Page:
ONC: Patients must balance benefits of third-party apps with risks
While the Office of the National Coordinator for Health IT is pushing to empower patients to access and share their electronic health information, ONC is warning about the inherent risks from third-party apps.
In March, ONC issued a proposed rule requiring healthcare providers to offer patients’ access to their electronic health information through secure, standards-based application programming interfaces. Specifically, the agency’s proposed rule—for the first time—requires HL7’s Fast Healthcare Interoperability Resources as the standard to which health IT developers must certify their APIs.
Yet by sharing that data with a third party API-based app, patients are potentially putting that health information at risk from inappropriate secondary uses and disclosures, according to National Coordinator for HIT Don Rucker, MD.
“Secondary use of data creates privacy challenges that extend beyond the healthcare industry,” Rucker testified on Tuesday before a Senate committee. “Across all business sectors, individuals often have little say with respect to the secondary use and disclosure of their personal data. However, the misuse of health information can have lifelong consequences for the patient.”
Nonetheless, Rucker made the case that patients “should have the ability to decide whether the potential benefit of an app to manage their health care information and medical conditions outweighs potential risks—this should be the patient’s choice.”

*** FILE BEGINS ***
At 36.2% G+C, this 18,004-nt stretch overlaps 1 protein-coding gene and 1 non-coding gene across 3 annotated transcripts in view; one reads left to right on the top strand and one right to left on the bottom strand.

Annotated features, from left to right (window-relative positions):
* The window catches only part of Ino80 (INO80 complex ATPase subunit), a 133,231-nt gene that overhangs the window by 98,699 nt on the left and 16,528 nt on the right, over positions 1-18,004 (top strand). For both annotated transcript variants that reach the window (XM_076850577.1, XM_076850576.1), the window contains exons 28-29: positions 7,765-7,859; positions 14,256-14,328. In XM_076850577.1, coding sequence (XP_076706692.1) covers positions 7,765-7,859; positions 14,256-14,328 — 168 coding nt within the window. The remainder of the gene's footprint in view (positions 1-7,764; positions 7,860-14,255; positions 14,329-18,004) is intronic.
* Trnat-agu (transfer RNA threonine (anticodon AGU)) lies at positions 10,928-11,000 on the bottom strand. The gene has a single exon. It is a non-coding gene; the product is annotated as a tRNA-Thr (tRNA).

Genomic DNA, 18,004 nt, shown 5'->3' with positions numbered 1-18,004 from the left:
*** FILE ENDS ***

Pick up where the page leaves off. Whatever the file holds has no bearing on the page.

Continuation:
A patient “has to make a very conscious decision to download the data to the app—that offers an opportunity, certainly, for providers to give those warnings,” he added.
Although the HHS Office for Civil Rights has regulatory authority to ensure the privacy and security of data applies to HIPAA covered entities and their business associates, once protected health information has been shared with a patient-designated app the HIPAA-covered entity or business associate is not liable for subsequent use or disclosure of that data—provided that the app developer is not itself a business associate of a covered entity, directly or through another business associate.
“We are actively engaged with the Office for Civil Rights to inform patients about both their HIPAA rights and potential risks,” Rucker told lawmakers. “Individuals should balance their selection and use of a health app with the potential risk of having negative implications.”
In his testimony, Rucker pointed out that many third-party apps are not required to implement the privacy protections and patient rights of the HIPAA Privacy and Security Rules, but they may fall under the jurisdiction of the Federal Trade Commission, including the Health Breach Notification Rule.
The FTC issued the Health Breach Notification Rule to require certain businesses not covered by HIPAA to notify their customers and others if there’s a breach of unsecured, individually identifiable electronic health information.
“Deeply sensitive health facts about patients can be inferred from consumer data ‘exhaust,’ such as accelerometers, location services and a wide variety of app and social media usage patterns,” according to Rucker’s testimony.
Rucker suggested that “as Congress thinks about secondary use of data” and how to safeguard that health information, the overall assessment by legislators “really should be a fairly broad consideration.”